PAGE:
Every gram of Rob Britton’s bikepacking kit

The pro cyclist breaks down what he brought with him on his trip across Japan

December 5th, 2019 by | Posted in Gear Reviews, Spotlight | Tags: , , , ,

Rob Britton has had a busy year. The 35- year- old Canadian spent the bulk of 2019 travelling the world competing for Rally UHC, his team since 2016. After spending most of October off the bike and getting some much needed rest, the time trial national champion is now ramping back up for the 2020 season. Britton takes an original approach to off-season training. In 2018, he prepared for worlds with a 1,700 km trip from Calgary to Port Renfrew, B.C. This past November, he flew to Japan for a nine-day bikepacking trip across the country. Here’s the gear he brought, how he packed and his most important bikepacking tips.

Pack for the climate

When choosing clothes, make sure you pack for the coldest theoretical weather. “If you’re going to ride in Spain in July, you probably don’t need an 850-fill down coat,” said Britton. “But if you’re rolling around B.C. in September, it’s probably a pretty damn good idea.”

Consider adding a few grams to your bags, in exchange for a warmer experience. “Japan was very nice, sunny and warm during the day but near freezing at night,” said Britton. “This requires a wide spectrum of clothing. In hindsight, I would have brought either a better insulated sleeping mat or colder rated bag.”

Be prepared for anything

When travelling in a new place, particularly if it’s remote, be certain of your route. “I’ve been left out in the cold because of some carelessness and thinking I knew the area well enough to not double-check my route,” said Britton.“Thankfully I was close enough to home but we came really close to setting up camp and going to sleep hungry.”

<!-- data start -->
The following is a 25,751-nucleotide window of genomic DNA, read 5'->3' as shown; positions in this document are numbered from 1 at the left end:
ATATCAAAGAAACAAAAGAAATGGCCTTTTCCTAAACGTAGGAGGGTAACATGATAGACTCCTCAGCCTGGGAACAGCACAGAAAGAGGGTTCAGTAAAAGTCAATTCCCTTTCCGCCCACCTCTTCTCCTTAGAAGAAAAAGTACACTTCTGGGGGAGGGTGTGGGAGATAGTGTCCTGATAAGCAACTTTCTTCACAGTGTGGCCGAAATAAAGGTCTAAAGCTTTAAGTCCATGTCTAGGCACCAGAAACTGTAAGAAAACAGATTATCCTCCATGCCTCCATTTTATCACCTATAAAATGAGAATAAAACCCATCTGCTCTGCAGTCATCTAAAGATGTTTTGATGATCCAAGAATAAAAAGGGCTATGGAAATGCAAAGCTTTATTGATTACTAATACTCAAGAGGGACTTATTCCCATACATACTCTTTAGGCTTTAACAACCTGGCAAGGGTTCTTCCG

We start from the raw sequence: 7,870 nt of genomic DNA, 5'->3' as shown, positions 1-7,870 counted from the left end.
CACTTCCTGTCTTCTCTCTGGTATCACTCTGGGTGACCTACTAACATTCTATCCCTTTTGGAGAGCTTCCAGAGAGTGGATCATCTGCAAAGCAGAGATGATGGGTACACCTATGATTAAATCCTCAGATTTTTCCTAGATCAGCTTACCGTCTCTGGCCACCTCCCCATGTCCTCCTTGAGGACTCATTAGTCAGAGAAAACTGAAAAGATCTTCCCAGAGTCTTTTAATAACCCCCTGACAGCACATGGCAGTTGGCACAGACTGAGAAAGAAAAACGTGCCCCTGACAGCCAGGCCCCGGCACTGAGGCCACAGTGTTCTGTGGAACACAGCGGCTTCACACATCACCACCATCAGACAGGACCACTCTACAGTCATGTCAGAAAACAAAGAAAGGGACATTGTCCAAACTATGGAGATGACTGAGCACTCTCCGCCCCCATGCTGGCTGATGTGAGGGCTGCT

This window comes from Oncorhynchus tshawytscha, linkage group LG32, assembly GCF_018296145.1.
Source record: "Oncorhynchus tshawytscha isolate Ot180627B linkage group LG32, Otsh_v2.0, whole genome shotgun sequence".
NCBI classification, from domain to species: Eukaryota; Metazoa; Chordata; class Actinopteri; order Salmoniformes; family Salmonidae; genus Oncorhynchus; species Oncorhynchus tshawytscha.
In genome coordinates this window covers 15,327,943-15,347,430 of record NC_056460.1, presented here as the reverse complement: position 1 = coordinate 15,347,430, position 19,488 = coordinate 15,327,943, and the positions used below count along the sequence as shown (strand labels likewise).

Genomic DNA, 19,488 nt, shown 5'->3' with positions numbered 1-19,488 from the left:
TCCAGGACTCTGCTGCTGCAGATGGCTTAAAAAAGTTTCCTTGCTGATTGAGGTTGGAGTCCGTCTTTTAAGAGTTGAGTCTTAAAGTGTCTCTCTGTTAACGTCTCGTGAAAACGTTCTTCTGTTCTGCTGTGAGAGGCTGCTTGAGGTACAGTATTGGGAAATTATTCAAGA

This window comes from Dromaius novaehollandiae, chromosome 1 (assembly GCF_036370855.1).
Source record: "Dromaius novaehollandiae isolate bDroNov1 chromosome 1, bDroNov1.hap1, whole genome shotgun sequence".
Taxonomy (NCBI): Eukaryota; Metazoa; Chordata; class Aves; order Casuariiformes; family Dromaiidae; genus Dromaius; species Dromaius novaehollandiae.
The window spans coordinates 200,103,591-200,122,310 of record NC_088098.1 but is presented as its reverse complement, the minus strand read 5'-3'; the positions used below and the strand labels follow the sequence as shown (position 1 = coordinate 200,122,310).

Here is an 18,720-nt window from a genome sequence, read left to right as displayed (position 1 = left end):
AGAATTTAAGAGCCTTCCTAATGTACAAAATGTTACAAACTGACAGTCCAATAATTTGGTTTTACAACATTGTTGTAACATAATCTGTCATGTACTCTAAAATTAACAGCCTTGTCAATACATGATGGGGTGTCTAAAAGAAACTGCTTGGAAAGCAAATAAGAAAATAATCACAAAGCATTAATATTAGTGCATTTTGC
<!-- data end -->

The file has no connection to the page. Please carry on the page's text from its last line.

He recommends that bikepackers pack an emergency ready-to-eat meal. (“I haven’t had to use mine yet, but it’s a nice thing to know you have it just incase.”) As for other emergencies: “Gorilla glue, tape and a Leatherman, paired with a creative mind, can solve just about every problem,” he said.

 

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Japan days 4-6. Tokushima->🚢Wakayama-Osaka -Kyoto-sea of Japan -Shirakawa-go. . #amazing #japan #bikepacking #cycling

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Rob Britton’s packing list for nine days in Japan

Britton’s packing list for Japan is more or less the same gear he would use for any trip that lasts longer than two days in climates that range from 0 C to 25 C. The total weight of the gear comes to 13,856 g or 13.9 kg (30.5 lb.). Britton doesn’t have a strong opinion on what gear should go on which end of the bike, “I think it’s a bit of personal preference.” He said. Here is the breakdown of how he packed for his trip to Japan:

Bar purse total: 1,638 g
“A small bag with the important stuff that you can take off easily if you leave your bike unattended.”

  • Revelate Design bar purse – 330 g
  • Anker 20,000ma battery – 362 g
  • Charging cords x3 (in separate dry bag)-128 g
  • Chamois cream – 127 g
  • Garmin inReach mini – 100 g
  • Mobile pharmacy – 90 g
  • Petzl 300l headlamp – 86 g
  • Di2 charger – 70 g
  • Coffee setup/filters/lighter – 66 g
  • Anker fast charger wall plug – 65 g
  • Garmin Edge 520 (backup) – 64 g